I think it is a bit dodgy that they have different scales for the flat and trending up graphs. There is no reason for that except to make the declines look smaller.

At 6/19/2009 12:28 PM, Blogger Benjamin said...


Yes I am against all rural subsidies. This has led to a permanent subsidy class, that cannot survive without continual subsidizing. By one estimate, the federal government pours $100 billion annually into rural areas, and I don't know how much more is done by the states.

If rural roads can brings goods to market, then fine, pay for such roads by tolls. Otherwise, I am just paying some tax money to buy the illusion a rural good is inexpensive.

I met Milton Friedman once too, back in the 1970s. I admired that he held consistent principles, and did not warp them to to match his political biases.

Good luck there in Marin County working for a bank regulator. You economic and political philosophies are a bit jumbled up and inconsistent, and you cave in to your pet biases when convenient, but it doesn't really matter. This country is what it is, and it ain't going to change due to some ranting on Carpe Diem. From you or me.

At 6/19/2009 1:53 PM, Anonymous gettingrational said...

RE: Politics and So Cal Home Prices

The conservative counties mentioned in the article are hopefully attracting fiscallly conservative buyers. By this I mean buyers who have large down payments and will occupy these homes thus stablizing the market.

The exchange between Benjamin and Cheech (in) Marin was very interesting. I would not want to debate these guys on liberal v. conservaive v. libertaian. This was so much better then the "who is loudest" arguments of political talk shows. Thanks, you two, for such a concise debate that yet addressed so many points.

At 6/19/2009 2:38 PM, Blogger Robert Miller said...

This comment has been removed by the author.

At 6/19/2009 2:56 PM, Anonymous gettingrational said...

@ Mr. Miller,

Thanks for the insight on Cheech.

I agree with you on the volition/ addiction argument. Beyond the addiction of the user is the addiction of the babies of female addicts. A couple of weeks ago I challenged anyone supporting the legalization of addictive drugs. The challenge was simply to commit to rocking the newly born and addicted baby while it loses addiction at their local children's hospital. They simply ignored my point and challenge in comments on this blog.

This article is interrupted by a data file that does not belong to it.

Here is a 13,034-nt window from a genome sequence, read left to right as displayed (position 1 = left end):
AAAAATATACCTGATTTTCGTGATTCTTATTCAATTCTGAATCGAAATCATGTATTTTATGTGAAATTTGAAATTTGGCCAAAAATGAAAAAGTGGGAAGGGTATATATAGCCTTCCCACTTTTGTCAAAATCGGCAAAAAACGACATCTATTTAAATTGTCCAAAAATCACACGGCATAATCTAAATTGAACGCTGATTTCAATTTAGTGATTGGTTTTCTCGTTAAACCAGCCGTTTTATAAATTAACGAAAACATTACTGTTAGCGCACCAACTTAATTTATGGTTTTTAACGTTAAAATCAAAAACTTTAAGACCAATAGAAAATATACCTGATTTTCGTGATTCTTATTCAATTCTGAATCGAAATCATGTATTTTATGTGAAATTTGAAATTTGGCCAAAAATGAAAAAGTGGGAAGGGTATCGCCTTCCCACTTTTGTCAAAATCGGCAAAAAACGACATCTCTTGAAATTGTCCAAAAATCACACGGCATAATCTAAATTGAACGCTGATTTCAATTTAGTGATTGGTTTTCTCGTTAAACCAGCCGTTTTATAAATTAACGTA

At 6/19/2009 4:49 PM, Anonymous Anonymous said...


Fair point but what is the scope of the problem?

what is the detox period of an infant?
what percentage / total # of babies is affected?

The argument needs to put some objective measures around the issue raised taking it beyond the emotional level.

At 6/19/2009 10:16 PM, Anonymous Anonymous said...

Yes, opposing something is not an obligation to redress all negative consequences which are predicted in the absence of action. The person who caused the infant's drug abuse is still the responsible party, not a distant third party. It is an effective but fallacious pathos argument.

At 6/19/2009 10:56 PM, Anonymous gettingrational said...

To the Anons.

The detox period from the drugs that have seeped though the mother's placenta vaires. How does it make any difference in how we quantify the suffering of a newborn, let alone the the residual effects of the drug(s)?
The wisdom of the elders (>30) of a society must overcome pandering for pleasure of dangerous euphoric agents which damage the innocent.

At 6/20/2009 12:20 PM, Blogger Nicawawa said...

I aint worried bout no housin prices.

Cuz I know about Jeff's Shortcuts wer ye can make a hunerd thousand dollars a week frum the internet!

Doan need no inventory, customer relations, or nuttin, and the money just goes automatically to yer bank account!

As soon as I can get the money, Ima gonna buy in at $39.95!

I wonder ifin President Obama knows bout Jeff's Shortcuts?

If everybodys started makin 100 grand a week it wud improve the economy rite quick! I reckon housin prices wud go up too.

Them two womens, Stacy and Carmin, splains it all right theer:

At 6/20/2009 4:26 PM, Anonymous Anonymous said...


Isn't it also a question of how resources are used? The present war on drugs allocates vast resources primarily to interdiction, and encarceration which means that these resources are not used for treatment, education, pre-natal care, etc.

Whether you legalize or not, the problem of infant addiction remains.

The fact that you aren't interested in understanding the extent or the nature of the problem leaves one with the impression that your argument is just an emotional gimmick...seems to be standard fair from the left of centre.

At 6/20/2009 4:35 PM, Anonymous Anonymous said...

When is an emotional appeal fallacious in argumentation?.